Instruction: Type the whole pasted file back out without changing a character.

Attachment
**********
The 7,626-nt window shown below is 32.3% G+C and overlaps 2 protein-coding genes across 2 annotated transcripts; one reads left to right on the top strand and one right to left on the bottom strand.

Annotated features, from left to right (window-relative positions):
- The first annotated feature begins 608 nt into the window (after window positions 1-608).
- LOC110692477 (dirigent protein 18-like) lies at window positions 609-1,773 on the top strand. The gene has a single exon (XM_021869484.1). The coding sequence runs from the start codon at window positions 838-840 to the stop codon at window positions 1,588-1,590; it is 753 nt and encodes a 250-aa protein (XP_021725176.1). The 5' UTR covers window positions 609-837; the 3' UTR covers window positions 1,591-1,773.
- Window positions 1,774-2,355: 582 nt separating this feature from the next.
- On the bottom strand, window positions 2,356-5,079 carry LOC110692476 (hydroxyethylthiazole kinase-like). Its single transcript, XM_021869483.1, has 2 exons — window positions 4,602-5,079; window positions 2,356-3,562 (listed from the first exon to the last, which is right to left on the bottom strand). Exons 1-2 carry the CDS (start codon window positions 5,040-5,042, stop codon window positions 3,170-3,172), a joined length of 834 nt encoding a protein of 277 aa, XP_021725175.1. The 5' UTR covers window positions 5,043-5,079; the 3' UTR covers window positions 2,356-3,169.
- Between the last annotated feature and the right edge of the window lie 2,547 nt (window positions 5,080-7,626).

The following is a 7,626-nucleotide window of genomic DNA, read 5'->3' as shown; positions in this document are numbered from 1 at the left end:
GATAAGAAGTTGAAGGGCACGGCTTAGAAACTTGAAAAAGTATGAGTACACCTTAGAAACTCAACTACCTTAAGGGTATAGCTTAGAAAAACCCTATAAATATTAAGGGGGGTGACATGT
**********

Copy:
The 7,626-nt window shown below is 32.3% G+C and overlaps 2 protein-coding genes across 2 annotated transcripts; one reads left to right on the top strand and one right to left on the bottom strand.

Annotated features, from left to right (window-relative positions):
- The first annotated feature begins 608 nt into the window (after window positions 1-608).
- LOC110692477 (dirigent protein 18-like) lies at window positions 609-1,773 on the top strand. The gene has a single exon (XM_021869484.1). The coding sequence runs from the start codon at window positions 838-840 to the stop codon at window positions 1,588-1,590; it is 753 nt and encodes a 250-aa protein (XP_021725176.1). The 5' UTR covers window positions 609-837; the 3' UTR covers window positions 1,591-1,773.
- Window positions 1,774-2,355: 582 nt separating this feature from the next.
- On the bottom strand, window positions 2,356-5,079 carry LOC110692476 (hydroxyethylthiazole kinase-like). Its single transcript, XM_021869483.1, has 2 exons — window positions 4,602-5,079; window positions 2,356-3,562 (listed from the first exon to the last, which is right to left on the bottom strand). Exons 1-2 carry the CDS (start codon window positions 5,040-5,042, stop codon window positions 3,170-3,172), a joined length of 834 nt encoding a protein of 277 aa, XP_021725175.1. The 5' UTR covers window positions 5,043-5,079; the 3' UTR covers window positions 2,356-3,169.
- Between the last annotated feature and the right edge of the window lie 2,547 nt (window positions 5,080-7,626).

The following is a 7,626-nucleotide window of genomic DNA, read 5'->3' as shown; positions in this document are numbered from 1 at the left end:
GATAAGAAGTTGAAGGGCACGGCTTAGAAACTTGAAAAAGTATGAGTACACCTTAGAAACTCAACTACCTTAAGGGTATAGCTTAGAAAAACCCTATAAATATTAAGGGGGGTGACATGT